My children's school has a computer lab. The schools that I sub for have a classroom set of lap tops in every classroom. My children go to school in a middle class school but the vast majority of the students in the rest of the school system are at or below poverty level. I think my husband is one of the only parents with a PhD. A number of the parents are immigrants and many don't speak English. Even though that is the case the "specials" they offer are music, PE, STEM, and computer. In contrast, the school system I work in offers PE, music, art, and Spanish. Computers are integrated into the regular classroom setting. Some of the schools offer Spanish immersion or Chinese Immersion.  The school system I work for is comprised mainly of upper middle class to wealthy. They can afford to do that.

So the discrepancies are made a more localized level and not the state level. We even passed a bond in our area to improve school facilities. This money didn't come from the state. It came from tax payers in the area.

I really cannot understand the logic of a number of educators striking at the state level. They should know that that's not how it works. You should start at the school board level and work your way up. But that's not what happened.  And that's why it really failed.

I haven't even gotten to the part where asking for a pay increase makes little sense. The average salary of an Arizona teacher is 48,000 USD roughly. But teachers don't work two months out the year and they get paid over holidays like winter and spring break. I would say that's a really sweet deal in terms of pay with that much vacation. This is why all the whining about needing a second job just makes me want to roll my eyes. "Why, yes, you'd need a second job. You don't work a full 40 hours work week all year long." There are after school programs and summer programs that many teachers earn a second pay check through.  It's not all waiting tables and selling tickets. On top of that, they receive health care and sick leave. I don't know of any job that offers health care and sick leave for only working 10 months of the year.

But of course this is just my opinion of the whole lot of it. I could go into the fact that it was spelled out as being bi-partisan but was only supported by Democrats. I could discuss the fact that the movement really pushed voting for Democrats. I could leave you with the fact that my neighbor works as a Correctional Officers hasn't seen a raise in years, works year round, and works in a hazardous line of work. His wife is not too happy that this is the sword we've fallen on.  Instead I will leave you this link to the Heritage Foundation's Article/Opinion on this disaster. I will note that while agree that teachers should be judged on merit, using standardized testing as a method for evaluating teachers makes me cringe when dealing with special needs teachers and teachers who work with numerous English as a Second Language (ESL) students. Heritage doesn't elaborate, but I wanted my opinion on that score on the record.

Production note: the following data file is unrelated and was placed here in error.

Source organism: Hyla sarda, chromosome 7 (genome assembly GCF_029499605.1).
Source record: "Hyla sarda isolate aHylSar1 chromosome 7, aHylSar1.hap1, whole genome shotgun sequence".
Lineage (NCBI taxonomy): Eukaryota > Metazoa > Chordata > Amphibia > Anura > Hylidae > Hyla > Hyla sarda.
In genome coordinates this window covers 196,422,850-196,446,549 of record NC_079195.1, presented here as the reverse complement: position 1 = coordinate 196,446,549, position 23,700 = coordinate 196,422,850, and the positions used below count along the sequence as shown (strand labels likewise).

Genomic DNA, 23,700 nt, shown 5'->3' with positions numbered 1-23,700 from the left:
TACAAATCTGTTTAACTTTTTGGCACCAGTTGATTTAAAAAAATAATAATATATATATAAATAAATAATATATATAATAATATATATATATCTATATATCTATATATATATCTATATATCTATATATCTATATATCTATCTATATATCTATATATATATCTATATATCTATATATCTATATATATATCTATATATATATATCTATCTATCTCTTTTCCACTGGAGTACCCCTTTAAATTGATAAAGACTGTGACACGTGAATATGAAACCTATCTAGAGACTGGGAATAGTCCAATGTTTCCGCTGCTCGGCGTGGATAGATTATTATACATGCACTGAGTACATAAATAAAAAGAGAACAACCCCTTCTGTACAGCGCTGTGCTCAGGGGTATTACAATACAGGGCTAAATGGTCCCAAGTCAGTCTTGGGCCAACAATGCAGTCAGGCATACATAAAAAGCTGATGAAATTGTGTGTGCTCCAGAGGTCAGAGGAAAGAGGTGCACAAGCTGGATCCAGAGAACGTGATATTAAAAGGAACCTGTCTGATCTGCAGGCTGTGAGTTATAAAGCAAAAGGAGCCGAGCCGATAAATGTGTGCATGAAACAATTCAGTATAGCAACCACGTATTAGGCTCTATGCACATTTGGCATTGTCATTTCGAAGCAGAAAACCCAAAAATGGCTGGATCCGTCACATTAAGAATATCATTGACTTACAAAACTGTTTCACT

Do you have an comments and questions for me? Leave them below. Thanks for stopping by!

Monday, May 28, 2018

A Review on Practical Fairtrade Underwear

Somehow I've started using my blog to review things more. I don't know how that has happened. But there you go. I suppose at some point I will discuss the teacher strikes that occurred in Arizona and give you my opinion of them. I would talk about how they affected me as a substitute teacher and how they aren't really effective and why.  But let's talk underwear.

For those who think this is a like a skimpy bedroom style underwear discussion, I assure you this isn't. I was looking for the "granny panties" type of underwear that you wear to work in. The kind that must be practical, don't show through your garments, and don't go up crevices. In other words, you can actually move in them without fear. I also wanted to purchase something that was fairtraded. I'm particular about my garments being made by workers who are adults, given a fair wage, and working in a good work environment. It's the ethical thing to do and it's the Catholic thing to do.

I purchased (they weren't given to me for a review for free) underwear from three different companies: Boody, Knockout, and BGreen. I also recommend that you check the actually sizes of the garment in terms of inches or centimeters. Using a small, medium, large ect as a standard won't give you the correct sizes because each company varies in what it calls say a medium. Use you hip and waist measurements and if you don't fit neatly within that size range, I recommend using the larger size. So for example say you fit well in a medium in terms of waist but your hips are larger than medium range, order a large.  Otherwise it won't cover your bum.